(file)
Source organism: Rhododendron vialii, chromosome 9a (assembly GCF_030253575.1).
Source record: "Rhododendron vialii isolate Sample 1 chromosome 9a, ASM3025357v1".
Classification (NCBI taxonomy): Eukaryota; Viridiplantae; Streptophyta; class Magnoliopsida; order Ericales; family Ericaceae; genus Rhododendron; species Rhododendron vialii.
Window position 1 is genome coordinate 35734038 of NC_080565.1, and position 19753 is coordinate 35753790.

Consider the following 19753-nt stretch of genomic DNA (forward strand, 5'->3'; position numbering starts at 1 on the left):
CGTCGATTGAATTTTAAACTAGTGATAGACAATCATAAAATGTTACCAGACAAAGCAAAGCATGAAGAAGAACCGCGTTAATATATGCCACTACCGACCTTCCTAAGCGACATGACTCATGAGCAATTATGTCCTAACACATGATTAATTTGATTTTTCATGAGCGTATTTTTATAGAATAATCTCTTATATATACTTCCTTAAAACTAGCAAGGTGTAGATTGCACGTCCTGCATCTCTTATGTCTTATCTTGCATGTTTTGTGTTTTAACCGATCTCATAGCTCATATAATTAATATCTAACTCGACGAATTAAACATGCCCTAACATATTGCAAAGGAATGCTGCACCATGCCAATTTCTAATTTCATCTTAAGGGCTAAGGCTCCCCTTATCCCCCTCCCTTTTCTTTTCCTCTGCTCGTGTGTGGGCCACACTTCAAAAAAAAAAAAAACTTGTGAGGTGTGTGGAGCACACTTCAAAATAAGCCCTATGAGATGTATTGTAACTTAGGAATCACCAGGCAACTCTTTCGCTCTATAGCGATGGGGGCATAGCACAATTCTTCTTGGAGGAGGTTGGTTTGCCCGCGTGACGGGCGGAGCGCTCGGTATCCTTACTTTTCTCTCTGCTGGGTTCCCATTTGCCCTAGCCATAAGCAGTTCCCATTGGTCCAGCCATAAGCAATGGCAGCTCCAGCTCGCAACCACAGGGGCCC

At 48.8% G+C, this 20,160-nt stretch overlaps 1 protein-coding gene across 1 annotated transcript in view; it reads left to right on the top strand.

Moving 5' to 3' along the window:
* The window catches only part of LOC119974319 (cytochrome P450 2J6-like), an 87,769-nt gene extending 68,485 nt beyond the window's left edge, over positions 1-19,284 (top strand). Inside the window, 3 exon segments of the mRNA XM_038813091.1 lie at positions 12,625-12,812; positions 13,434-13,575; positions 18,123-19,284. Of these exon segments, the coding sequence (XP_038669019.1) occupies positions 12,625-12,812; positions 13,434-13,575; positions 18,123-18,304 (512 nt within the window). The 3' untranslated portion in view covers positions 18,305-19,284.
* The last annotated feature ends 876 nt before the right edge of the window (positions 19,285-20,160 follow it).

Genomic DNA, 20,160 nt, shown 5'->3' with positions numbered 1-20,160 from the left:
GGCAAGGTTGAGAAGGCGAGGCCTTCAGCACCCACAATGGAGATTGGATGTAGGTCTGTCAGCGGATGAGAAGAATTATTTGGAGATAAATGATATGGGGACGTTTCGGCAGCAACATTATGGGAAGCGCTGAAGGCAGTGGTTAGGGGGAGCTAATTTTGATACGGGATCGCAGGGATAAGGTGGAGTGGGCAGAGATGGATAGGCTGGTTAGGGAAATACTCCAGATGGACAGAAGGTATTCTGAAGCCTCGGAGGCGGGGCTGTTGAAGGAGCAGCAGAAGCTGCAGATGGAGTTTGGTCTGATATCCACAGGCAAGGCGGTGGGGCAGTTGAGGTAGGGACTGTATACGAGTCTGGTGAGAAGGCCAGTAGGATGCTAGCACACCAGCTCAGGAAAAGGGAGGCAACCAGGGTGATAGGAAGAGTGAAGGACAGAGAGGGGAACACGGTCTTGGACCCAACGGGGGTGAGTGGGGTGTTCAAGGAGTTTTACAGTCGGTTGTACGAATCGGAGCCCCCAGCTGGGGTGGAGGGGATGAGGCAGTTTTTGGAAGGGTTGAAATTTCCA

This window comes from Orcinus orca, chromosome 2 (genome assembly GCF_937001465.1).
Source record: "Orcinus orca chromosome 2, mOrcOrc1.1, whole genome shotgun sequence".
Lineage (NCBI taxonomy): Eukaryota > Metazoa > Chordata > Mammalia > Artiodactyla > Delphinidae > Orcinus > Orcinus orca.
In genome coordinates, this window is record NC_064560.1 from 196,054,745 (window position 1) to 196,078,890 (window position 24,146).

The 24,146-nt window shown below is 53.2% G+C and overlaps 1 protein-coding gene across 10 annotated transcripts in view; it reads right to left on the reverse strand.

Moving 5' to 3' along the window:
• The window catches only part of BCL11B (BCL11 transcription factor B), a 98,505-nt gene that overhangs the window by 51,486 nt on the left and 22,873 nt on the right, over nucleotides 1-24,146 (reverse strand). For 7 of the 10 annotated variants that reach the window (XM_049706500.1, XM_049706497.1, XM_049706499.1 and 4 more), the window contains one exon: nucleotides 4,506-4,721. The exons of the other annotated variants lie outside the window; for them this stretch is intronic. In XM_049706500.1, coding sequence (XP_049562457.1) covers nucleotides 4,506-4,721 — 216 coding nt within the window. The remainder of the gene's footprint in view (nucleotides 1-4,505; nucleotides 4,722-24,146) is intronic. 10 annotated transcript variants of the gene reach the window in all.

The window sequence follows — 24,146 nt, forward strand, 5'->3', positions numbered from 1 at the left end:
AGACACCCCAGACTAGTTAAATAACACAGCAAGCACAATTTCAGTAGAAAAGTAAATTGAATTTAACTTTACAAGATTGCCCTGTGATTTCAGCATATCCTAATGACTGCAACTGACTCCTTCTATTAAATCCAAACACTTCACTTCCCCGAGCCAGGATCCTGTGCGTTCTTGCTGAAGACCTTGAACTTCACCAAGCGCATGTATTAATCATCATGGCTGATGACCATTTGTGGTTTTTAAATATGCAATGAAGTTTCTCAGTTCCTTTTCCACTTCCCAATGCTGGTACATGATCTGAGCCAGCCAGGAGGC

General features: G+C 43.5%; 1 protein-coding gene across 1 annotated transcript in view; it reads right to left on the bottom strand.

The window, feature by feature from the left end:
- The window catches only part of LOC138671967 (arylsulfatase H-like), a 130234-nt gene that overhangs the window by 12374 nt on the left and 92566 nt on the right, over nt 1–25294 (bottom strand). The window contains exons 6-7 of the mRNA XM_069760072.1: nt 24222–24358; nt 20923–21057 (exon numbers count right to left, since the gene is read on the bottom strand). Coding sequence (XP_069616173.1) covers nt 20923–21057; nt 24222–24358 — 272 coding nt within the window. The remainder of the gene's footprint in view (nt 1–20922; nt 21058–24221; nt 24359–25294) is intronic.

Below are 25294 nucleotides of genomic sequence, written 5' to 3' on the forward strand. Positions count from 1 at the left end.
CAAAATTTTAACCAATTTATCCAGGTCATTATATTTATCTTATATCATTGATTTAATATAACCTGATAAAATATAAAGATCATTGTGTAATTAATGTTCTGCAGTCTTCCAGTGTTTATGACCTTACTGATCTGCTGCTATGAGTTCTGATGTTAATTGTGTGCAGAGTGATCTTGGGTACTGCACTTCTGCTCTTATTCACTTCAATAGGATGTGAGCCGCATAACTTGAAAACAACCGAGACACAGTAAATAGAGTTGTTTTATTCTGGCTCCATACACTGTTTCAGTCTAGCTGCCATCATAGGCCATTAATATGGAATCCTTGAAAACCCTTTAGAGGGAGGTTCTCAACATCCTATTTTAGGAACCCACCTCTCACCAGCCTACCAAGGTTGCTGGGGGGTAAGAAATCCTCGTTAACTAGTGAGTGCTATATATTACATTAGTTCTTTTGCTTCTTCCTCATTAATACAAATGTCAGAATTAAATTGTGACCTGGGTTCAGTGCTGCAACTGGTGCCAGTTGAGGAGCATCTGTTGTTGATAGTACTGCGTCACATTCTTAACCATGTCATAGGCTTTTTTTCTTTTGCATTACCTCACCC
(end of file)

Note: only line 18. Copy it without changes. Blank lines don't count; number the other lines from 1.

Moving 5' to 3' along the window: